The murky truth: Is social media really changing the world?

Social media is powerful enough to change the world. At least this was the attitude former British Prime Minister Gordon Brown advocated in a 2009 interview with The Guardian.

“[The Internet era] is more tumultuous than any previous economic or social revolution,” Brown said in that interview.

Dr. Rudra Sil, professor of political science and co-director of the Huntsman Program in International Studies and Business at the University of Pennsylvania, set out to counter this viewpoint in the annual McSwain-Walker Lecture, which he delivered at the College of William and Mary last Wednesday.

Sil’s presentation, “When More Becomes Less: Is the Global Diffusion of Social Media Clouding Our Vision of World Affairs?” focused on the ways social media distorts our perceptions of international issues. Sil began the lecture by critiquing Brown’s assessment of social media as completely changing global affairs.

“He is a noble person,” Sil said. “I have great respect for him as a world leader. He’s done a lot of great things, but this mode of communicating about social media — that it has fundamentally changed things, that it’s fundamentally altered the way in which groups form resistance, groups form networks, and that it has fundamentally altered the dynamics of political and social change — these are the things I’m not dismissing out of hand, but that I think we need to have a more sober approach to.”

Sil listed several implications of viewing social media as world-changing, including the idea that we can gain the truth instantly from various posts and images.

He cited the Arab Spring as an example of glorifying social media. In Sil’s opinion, many people viewed Internet media like blogs, Facebook, Twitter and even Youtube videos as the main vehicles propelling the protests, while, in fact, a variety of causes contributed to the uprisings.

“Unemployment had been rising for five years,” Sil said. “And yet, when you hear the social media story, that part seems to be kind of forgotten. It all becomes about the corrupt dictator and the people finally finding a voice to overthrow him.”

Sil argued this simplified version of the events in Tunisia, Egypt, Libya, Yemen, Syria and Bahrain did not provide a full picture of what occurred.

“How we can lump these events into something called the Arab Spring is beyond me, except for the fact that social media creates this kind of euphoria, creates this kind of convergence of ideas, meshes images together in our heads, meshes stories together in our heads, and gives us this notion of one sweeping movement toward democracy, when in fact there are other things going on, some of them not so nice,” Sil said.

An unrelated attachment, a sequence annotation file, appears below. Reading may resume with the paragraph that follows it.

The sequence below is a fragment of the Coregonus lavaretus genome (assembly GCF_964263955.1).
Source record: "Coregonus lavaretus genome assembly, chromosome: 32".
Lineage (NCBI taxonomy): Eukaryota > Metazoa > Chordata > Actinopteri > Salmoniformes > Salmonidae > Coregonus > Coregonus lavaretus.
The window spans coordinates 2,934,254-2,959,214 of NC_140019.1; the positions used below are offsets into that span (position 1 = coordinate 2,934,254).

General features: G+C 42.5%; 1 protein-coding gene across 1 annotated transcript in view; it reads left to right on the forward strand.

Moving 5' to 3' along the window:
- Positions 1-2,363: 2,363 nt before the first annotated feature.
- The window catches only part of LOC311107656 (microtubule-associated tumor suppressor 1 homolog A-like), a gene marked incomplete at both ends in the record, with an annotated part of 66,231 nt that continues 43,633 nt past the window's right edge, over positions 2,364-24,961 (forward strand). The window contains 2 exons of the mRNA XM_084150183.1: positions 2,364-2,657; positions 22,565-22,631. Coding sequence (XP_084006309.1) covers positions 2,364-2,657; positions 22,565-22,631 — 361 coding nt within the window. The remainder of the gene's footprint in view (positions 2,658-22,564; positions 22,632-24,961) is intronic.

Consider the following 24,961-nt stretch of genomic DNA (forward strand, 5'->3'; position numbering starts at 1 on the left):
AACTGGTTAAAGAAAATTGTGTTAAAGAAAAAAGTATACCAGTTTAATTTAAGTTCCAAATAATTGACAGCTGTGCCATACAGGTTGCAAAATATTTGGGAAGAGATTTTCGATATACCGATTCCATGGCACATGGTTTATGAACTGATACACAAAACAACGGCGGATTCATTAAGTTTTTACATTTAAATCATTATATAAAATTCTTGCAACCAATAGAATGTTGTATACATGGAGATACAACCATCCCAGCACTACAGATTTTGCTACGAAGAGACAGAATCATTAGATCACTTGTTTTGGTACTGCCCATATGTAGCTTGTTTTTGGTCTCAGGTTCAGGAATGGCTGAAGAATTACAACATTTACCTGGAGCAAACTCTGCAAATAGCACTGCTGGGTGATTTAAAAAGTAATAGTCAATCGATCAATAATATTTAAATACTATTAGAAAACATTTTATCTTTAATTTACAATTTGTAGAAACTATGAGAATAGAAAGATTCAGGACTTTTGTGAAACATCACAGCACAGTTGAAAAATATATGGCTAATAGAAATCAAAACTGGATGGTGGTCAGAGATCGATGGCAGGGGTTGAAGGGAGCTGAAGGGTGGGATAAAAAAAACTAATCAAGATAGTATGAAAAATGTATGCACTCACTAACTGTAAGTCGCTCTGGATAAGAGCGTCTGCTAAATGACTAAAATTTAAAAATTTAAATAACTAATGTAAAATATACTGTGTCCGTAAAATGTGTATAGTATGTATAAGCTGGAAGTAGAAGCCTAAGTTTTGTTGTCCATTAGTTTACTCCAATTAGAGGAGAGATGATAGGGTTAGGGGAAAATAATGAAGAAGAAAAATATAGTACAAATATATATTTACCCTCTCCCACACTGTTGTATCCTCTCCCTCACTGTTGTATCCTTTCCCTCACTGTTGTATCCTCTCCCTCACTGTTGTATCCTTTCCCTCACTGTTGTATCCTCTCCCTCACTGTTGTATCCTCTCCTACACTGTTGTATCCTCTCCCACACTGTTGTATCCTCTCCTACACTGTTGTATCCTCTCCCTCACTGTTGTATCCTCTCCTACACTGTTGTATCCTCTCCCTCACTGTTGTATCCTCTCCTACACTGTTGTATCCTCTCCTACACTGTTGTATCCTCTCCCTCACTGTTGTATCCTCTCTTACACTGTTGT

He emphasized that revolutions have taken place for thousands of years without the presence of social media.

“Big things have happened in history,” Sil said. “Big changes have happened in all kinds of centuries that didn’t depend on speed of communication. It depended on the bigger problem of organizing resistance, creating structures, forming organizations, parties, forming movements.”

Century Richards ’15, an international relations major who attended the lecture, agreed.

“It seems like a huge change, but in reality the same types of revolutions have occurred without relying on social media at all,”  Richards said.

Sil also discussed the 2012 Delhi gang rape in India, during which a New Delhi woman was beaten and raped while traveling on a bus. She succumbed to her injuries and died, and the case garnered worldwide attention after people around the globe expressed public outrage via social networking sites.

In this case, Sil said social media made the gang rape seem like an exclusively Indian problem. Like the attitude toward the Arab Spring, this simplified outlook did not lead many people to view the event and its consequences in a global context.

“It’s good that social media spotlighted this issue for Indians … but if we really care about rape and stopping violence against women, it’s got to be done on a global scale,” Sil said. “Here, social media essentially was pushing us in a different direction.”

Sil’s view of social media and its potential to alter the way we view world affairs, sometimes leading us to view them more simplistically, is relatively new — this was the first time he gave this lecture.

In a question-and-answer session following the talk, many audience members expressed their interest in the unique standpoint Sil presented.

“I thought he provided a really interesting perspective on the role social media plays in current events,” Richards said.

Ultimately, Sil claimed his goal in presenting this argument was to encourage people not to jump to conclusions as soon as they see a tweet, blog post or even an image on Instagram. He emphasized we shouldn’t blindly accept anything we see or read on the Internet as the truth, because most of the time international affairs can be more complicated than they seem at first glance.

“If we start completely celebrating [social media] and buying into this, we do risk sometimes rushing to judgments, rushing to impressions about what’s going on, and forgoing something we have very carefully developed over the last 200 years: a tradition of checking each other, a tradition of critique, a tradition of hunting and digging for different perspectives,” Sil said.


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